"Anticipating the EU's obligation to conform to WTO rules, amendments to the EU's renewable energy policy are expected."

He said the board would monitor the EU's regulatory changes to align with the WTO's findings, fostering fair trade practices and recognising Malaysia's contributions to sustainable palm oil production.


Sumber : New Straits Times

KUALA LUMPUR: The Plantations and Commodities Ministry will discuss with the Malaysian Islamic Development Department (Jakim) to include Malaysia Sustainable Palm Oil (MSPO) certification alongside Halal certification as a requirement for marketing palm oil.

This, according to its minister, Datuk Seri Johari Abdul Ghani, is due to the fact that Halal is a globally recognised and authoritative certification in Malaysia.

"Through MSPO, it encompasses the environment and where they can find out how the palm oil process goes until it is bottled.

"It also covers the condition of the palm oil plantation, the management of the plantation, the use of very high standards and whatever chemicals are used are safe for the product to be produced."

Hence, Johari said, the MSPO could prove to consumers that the product was not only assuredly clean, but also of high quality and safety.

He said previously, palm oil sold in the country had to be Halal-certified, irrespective of brand, and wanted MSPO to be included in the certification requirements.

"That's why if possible, we want to impose conditions on palm oil products that are marketed in the country to have an MSPO certification before they can be distributed here.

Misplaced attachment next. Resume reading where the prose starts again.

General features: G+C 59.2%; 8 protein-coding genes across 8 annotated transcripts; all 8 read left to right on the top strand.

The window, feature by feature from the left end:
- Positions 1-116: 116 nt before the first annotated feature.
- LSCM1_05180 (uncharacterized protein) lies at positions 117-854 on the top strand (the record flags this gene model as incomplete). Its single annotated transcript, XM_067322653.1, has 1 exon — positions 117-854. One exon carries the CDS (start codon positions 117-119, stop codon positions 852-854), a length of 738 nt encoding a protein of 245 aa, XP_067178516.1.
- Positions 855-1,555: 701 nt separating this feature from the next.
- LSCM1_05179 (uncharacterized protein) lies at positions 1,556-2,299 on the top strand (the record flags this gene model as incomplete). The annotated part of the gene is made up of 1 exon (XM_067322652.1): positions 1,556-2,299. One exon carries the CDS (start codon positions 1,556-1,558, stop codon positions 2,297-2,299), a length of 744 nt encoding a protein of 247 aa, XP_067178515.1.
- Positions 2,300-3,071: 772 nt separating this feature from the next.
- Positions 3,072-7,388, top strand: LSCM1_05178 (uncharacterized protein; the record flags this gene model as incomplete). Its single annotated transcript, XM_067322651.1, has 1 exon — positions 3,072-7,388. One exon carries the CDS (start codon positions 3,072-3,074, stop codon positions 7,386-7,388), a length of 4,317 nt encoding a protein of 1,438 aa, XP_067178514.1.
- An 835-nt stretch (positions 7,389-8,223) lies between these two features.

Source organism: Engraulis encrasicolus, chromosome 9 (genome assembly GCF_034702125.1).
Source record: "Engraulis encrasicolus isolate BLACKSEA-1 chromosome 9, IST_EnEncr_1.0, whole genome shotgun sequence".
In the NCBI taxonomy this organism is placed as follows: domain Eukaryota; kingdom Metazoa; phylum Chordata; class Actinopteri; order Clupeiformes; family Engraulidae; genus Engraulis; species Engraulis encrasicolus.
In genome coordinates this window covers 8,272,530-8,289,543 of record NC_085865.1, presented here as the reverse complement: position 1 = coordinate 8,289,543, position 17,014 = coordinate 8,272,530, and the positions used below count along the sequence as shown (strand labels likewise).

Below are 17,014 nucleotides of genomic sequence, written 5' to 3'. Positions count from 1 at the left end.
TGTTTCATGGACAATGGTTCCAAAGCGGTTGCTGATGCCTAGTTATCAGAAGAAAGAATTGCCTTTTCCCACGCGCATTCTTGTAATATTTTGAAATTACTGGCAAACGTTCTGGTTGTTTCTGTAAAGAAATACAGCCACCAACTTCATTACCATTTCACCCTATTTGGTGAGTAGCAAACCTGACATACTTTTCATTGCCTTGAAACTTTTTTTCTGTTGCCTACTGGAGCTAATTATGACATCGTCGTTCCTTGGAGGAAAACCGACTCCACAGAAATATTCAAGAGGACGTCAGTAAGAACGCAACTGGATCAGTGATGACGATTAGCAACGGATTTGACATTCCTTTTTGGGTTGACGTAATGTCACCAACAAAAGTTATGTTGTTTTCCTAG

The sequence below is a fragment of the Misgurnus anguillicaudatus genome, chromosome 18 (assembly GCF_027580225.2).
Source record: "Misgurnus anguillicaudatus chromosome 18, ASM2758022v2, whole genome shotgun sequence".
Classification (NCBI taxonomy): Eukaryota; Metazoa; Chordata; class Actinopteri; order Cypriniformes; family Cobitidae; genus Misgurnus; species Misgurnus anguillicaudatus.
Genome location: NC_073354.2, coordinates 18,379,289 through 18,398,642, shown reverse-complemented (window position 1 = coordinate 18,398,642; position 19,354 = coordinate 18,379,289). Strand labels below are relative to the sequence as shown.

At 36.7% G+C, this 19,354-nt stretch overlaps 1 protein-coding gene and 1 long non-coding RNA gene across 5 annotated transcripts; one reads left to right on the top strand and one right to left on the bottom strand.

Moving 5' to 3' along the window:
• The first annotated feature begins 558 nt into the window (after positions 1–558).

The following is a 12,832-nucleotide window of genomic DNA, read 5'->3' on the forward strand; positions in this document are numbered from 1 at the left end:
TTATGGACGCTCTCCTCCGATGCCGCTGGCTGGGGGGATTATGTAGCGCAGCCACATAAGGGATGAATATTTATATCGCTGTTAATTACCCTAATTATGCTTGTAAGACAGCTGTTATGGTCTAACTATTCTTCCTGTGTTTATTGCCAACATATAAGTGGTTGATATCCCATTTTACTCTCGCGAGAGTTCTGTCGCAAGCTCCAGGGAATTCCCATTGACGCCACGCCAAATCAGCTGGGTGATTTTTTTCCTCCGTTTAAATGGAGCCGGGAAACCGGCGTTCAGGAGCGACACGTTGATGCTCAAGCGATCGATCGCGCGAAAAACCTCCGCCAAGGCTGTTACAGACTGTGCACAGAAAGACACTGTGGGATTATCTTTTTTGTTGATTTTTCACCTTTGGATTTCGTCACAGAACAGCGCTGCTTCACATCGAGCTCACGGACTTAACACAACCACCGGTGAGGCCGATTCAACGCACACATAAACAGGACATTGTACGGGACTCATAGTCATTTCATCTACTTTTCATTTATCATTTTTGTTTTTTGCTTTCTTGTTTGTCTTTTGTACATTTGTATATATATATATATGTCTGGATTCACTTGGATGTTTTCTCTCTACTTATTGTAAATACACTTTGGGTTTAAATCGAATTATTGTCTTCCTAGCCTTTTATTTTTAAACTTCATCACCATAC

"Ideally, palm oil products sold in all stores and supermarkets in our country must have the MSPO certification," he told reporters after launching Saji's new cooking oil label with the MSPO logo and signing of a strategic collaboration between MSPO and FGV Holdings Bhd.

The MSPO certification is Malaysia's national certification standard and was developed with input from stakeholders in the palm oil industry.

The certification, first launched in November 2013, was officially implemented on a voluntary basis in January 2015 with improvements throughout the year.

Recently, the certification was revised last year with stricter standards, including a deforestation deadline of Dec 31, 2019, which meets the deadline of the European Union (EU) Deforestation Regulation.

Other revisions included the identification of greenhouse gas (GHG) emissions and their reduction monitoring plans, the introduction of new guidance on free, prior and informed consent (FPIC) and the protection of human rights defenders and whistleblowers.


Sumber : New Straits Times